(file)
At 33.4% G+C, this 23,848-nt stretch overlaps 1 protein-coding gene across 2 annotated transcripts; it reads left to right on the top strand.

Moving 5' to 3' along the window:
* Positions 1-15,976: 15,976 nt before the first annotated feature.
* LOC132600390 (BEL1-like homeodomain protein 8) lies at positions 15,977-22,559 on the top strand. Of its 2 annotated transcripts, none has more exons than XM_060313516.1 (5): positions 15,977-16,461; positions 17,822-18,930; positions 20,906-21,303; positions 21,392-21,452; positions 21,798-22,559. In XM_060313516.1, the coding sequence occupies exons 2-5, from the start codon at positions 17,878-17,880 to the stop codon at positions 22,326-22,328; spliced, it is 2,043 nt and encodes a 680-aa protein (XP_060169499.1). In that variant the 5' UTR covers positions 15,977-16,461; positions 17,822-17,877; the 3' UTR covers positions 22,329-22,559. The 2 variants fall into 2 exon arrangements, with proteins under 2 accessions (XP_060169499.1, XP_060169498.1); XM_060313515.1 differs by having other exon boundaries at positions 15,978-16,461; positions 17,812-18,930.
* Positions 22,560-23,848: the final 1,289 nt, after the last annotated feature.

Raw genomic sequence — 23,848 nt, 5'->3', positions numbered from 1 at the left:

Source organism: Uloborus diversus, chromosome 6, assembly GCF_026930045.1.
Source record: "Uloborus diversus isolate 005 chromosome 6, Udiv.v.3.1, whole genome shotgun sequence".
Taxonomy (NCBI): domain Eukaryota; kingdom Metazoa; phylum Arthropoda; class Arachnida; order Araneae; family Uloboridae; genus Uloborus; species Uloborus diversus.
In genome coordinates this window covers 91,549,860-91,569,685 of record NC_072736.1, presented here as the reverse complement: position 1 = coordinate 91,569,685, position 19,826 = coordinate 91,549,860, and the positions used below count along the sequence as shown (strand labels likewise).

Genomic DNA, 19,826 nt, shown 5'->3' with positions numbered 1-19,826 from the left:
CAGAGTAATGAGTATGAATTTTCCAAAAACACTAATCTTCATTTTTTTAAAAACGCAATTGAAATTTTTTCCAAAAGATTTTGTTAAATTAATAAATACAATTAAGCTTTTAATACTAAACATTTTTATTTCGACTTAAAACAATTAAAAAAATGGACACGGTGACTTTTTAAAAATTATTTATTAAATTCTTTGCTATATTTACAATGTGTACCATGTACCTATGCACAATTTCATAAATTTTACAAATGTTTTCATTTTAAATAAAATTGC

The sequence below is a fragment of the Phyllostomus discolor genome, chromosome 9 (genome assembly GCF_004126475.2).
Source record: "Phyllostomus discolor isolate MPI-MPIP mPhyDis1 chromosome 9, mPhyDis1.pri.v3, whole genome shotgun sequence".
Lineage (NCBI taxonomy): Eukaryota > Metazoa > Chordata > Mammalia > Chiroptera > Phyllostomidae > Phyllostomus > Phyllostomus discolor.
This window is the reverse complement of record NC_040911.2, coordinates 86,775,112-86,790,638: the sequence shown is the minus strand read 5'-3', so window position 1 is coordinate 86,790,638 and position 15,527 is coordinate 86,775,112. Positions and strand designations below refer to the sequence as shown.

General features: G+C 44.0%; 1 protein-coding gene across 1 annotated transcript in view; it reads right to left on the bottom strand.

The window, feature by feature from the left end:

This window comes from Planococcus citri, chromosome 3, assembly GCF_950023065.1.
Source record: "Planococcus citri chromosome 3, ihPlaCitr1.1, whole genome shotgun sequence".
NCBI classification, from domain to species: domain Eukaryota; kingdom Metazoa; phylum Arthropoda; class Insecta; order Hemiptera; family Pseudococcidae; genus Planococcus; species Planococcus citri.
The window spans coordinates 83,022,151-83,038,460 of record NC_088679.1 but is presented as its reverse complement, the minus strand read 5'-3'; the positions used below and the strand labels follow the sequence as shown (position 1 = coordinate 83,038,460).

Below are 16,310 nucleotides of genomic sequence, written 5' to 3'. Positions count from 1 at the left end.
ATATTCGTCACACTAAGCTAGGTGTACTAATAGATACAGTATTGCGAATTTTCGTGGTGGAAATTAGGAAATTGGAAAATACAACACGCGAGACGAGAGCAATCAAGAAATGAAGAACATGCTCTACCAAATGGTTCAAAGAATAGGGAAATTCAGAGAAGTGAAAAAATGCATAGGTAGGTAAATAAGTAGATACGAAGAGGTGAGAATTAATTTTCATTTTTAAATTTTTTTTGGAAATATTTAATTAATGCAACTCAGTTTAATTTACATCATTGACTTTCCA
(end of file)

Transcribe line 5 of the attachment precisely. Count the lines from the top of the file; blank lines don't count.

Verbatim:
* Positions 22,560-23,848: the final 1,289 nt, after the last annotated feature.